Vulnerable woman killed herself while waiting psychiatric care decisions, inquest told

An “extremely kind, thoughtful and talented” former teacher who suffered from a severe eating disorder took her own life while awaiting clinical decisions regarding her psychiatric care, an inquest has heard.

Rebecca Hursey was tormented for years by “constant intrusive thoughts” about foods, fluids and vitamins, and routinely self-harmed after eating as she believed she was “feeding evil inside her”, her mother told Inner West London Coroner’s Court.

The 39-year-old, from Leicester, died after her third overdose attempt in just over a year, and was pronounced dead in the early hours of May 4 last year after suffering cardiac arrest at St George’s Hospital in Tooting, south London.

She was found unwell on the morning of May 3 on the Avalon Ward at the Springfield psychiatric hospital (pictured) in Tooting, where she had been an in-patient for five years.

Her parents Ruth and Michael Hursey, from Swindon, Wiltshire, attended the first day of her inquest on Tuesday, which is being heard by a jury.

They said she had made good initial progress at the specialist facility but then “fell off her food plan” after the ward was refurbished in 2015 and the number of patients rose from 15 to 23.

Ms Hursey, who needed regular blood transfusions under restraint to treat her severe anaemia, was detained under the Mental Health Act in 2016 after a number of aspirin tablets were found in her room, the inquest heard.

Retired head teacher Mr Hursey said he and his wife grew to feel “completely abandoned” by Avalon staff and said his daughter was left without her “only life line” after being told regular sessions with her psychotherapist would be stopped in early 2018.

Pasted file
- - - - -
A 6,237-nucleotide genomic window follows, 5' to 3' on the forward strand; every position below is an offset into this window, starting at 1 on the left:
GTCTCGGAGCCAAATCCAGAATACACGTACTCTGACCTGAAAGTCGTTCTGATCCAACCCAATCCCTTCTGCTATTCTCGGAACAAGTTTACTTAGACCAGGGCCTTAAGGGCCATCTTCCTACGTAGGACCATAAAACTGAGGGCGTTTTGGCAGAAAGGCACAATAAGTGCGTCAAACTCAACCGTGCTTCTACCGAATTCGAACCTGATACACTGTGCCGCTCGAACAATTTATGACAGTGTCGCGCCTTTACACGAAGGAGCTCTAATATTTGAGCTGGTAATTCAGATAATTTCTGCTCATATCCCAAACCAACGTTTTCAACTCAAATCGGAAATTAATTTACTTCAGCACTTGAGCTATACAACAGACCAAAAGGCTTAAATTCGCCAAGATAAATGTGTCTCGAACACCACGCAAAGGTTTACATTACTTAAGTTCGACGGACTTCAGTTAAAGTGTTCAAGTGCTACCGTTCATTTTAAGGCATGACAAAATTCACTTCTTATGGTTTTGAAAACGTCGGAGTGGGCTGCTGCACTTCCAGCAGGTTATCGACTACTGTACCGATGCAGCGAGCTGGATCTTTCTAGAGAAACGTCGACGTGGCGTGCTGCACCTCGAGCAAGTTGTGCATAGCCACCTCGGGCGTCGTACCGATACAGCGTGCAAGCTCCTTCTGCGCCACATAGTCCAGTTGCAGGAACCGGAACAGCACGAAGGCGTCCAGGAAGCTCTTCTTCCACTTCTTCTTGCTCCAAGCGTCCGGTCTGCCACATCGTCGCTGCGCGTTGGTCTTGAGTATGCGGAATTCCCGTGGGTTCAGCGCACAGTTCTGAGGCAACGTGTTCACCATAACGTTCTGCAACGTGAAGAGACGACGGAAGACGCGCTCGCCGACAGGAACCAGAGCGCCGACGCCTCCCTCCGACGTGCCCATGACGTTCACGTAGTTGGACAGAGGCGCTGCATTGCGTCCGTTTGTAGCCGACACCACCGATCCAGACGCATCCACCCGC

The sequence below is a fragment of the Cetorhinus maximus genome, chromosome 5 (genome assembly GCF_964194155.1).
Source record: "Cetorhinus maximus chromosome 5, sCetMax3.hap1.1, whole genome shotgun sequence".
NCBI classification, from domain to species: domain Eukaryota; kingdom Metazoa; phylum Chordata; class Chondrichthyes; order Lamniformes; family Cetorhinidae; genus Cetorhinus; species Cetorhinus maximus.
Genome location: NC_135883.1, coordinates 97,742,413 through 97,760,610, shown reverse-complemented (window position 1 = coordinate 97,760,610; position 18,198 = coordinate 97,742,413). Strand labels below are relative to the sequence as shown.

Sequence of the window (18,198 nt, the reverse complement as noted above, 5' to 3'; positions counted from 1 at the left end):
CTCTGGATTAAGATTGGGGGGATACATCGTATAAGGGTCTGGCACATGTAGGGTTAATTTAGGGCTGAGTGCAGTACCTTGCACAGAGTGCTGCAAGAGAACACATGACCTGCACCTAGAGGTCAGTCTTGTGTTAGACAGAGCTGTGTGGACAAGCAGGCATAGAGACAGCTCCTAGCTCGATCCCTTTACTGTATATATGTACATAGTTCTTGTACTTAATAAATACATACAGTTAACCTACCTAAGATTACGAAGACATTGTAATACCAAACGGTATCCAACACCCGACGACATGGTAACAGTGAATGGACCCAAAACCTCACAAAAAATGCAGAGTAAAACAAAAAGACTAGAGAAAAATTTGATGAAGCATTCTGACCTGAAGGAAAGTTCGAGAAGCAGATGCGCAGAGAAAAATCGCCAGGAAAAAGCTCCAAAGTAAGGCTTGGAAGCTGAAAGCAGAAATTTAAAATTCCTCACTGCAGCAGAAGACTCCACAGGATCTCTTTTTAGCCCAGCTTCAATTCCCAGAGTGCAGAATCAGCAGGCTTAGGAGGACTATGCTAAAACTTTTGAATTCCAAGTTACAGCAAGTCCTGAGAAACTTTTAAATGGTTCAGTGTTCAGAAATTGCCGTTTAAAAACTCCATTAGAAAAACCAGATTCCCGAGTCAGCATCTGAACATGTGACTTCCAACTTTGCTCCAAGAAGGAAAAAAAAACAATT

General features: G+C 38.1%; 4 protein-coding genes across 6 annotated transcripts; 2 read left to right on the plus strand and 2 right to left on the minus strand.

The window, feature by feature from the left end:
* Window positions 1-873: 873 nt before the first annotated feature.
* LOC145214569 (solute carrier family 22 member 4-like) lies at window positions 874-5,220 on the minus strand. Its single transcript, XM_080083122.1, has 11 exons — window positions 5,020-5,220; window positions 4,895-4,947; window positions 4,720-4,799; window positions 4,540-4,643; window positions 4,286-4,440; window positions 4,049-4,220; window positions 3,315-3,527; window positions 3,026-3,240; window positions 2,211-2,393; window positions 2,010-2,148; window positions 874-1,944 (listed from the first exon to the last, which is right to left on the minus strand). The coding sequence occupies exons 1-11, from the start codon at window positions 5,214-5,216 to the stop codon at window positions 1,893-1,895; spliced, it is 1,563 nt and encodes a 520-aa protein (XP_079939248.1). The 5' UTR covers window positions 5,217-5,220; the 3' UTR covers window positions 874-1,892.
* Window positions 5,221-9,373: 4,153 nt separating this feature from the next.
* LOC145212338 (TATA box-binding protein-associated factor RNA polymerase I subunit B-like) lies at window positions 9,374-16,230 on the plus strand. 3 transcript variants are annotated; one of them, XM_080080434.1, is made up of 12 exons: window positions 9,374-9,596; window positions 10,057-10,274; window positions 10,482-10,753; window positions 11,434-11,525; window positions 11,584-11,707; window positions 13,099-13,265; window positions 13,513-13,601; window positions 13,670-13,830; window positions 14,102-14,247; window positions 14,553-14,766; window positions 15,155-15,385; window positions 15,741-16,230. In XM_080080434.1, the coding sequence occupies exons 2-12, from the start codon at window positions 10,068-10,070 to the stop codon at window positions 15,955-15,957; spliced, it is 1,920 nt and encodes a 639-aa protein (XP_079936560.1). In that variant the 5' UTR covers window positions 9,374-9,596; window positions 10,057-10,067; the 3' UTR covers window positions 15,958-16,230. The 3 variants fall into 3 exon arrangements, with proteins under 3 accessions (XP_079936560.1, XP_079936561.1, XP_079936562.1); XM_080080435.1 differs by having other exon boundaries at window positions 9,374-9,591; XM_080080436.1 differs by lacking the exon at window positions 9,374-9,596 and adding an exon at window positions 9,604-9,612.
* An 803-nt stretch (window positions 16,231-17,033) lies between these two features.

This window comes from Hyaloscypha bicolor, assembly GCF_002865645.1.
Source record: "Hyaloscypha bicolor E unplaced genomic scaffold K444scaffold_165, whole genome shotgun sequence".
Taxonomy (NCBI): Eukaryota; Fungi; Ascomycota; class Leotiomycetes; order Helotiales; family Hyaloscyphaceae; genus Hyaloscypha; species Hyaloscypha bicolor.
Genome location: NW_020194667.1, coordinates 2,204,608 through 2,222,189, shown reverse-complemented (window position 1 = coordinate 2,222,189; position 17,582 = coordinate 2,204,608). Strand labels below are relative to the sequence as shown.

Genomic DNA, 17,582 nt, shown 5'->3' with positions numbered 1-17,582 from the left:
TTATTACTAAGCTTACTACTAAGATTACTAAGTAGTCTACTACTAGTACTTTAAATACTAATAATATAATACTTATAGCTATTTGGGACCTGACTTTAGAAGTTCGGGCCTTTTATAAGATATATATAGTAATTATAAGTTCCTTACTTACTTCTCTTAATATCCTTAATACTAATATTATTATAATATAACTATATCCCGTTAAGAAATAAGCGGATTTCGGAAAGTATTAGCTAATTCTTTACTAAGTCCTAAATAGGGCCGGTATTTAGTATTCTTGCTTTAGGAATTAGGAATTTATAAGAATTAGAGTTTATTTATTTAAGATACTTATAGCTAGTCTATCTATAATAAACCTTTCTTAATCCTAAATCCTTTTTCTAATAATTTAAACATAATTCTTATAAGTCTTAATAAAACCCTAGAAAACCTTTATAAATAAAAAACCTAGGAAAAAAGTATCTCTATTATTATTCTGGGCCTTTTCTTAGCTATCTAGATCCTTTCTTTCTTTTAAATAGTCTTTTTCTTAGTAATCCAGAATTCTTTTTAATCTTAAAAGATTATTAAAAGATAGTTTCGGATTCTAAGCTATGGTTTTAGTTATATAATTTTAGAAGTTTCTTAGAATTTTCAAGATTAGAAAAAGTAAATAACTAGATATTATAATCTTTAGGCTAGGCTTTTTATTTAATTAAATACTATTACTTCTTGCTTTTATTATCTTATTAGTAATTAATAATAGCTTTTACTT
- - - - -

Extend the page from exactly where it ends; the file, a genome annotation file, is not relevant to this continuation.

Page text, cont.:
Days before her death, a planned meeting regarding her future care was postponed by two weeks which the parents said they “really believe was the final straw for Rebecca”.

They added: “She was in pain and desperate for a decision to be made about next steps.”

Ruth Hursey said her daughter was a devoted church-goer, a “talented artist” and a “wonderful teacher” who had achieved a first-class degree in English and Psychology from Leicester University.

She said: “Rebecca was an extremely kind, thoughtful, bright, and talented lady.

“She had many close friends and maintained friendships in Leicester as well as making new friends.

“Even during her time on the ward she tutored a young person through her psychology A-level.

“Rebecca battled for many years with a serious atypical eating disorder as well as depression.

“She suffered from constant intrusive thoughts about foods, fluids, drugs, vitamins.

“When taking these in, her thoughts would tell her she was feeding evil inside her.

“Only self-harm would give her some relief for a short period.”

Her mother said Ms Hursey also had a history of trying to “decontaminate” foods with items like washing-up liquid.

In 2017, Ms Hursey had attempted to take an overdose on two occasions, in March and November, and after the first attempt was diagnosed with multiple personality disorder.

The second attempt came after she was forcibly restrained by eight people to receive an iron transfusion, which she was “terrified” of receiving due to her “phobia of pure nutrients”, Mr Hursey said.

The cause of death was given as multiple organ failure and salicylate (aspirin) poisoning, according to a post-mortem examination carried out by Dr Adam Coumbe.

The post-mortem also found excess fluid in Ms Hursey’s lungs, acute problems with her kidneys and swelling on the brain.

Mr Hursey added: “Losing Rebecca has deeply affected her family and friends.

“We believe her death could have been prevented if she had received the right treatment for her complex mental health issues.

“We sincerely hope some lessons will be learnt.”

The inquest, before Dr Fiona Wilcox, is listed for 10 days.

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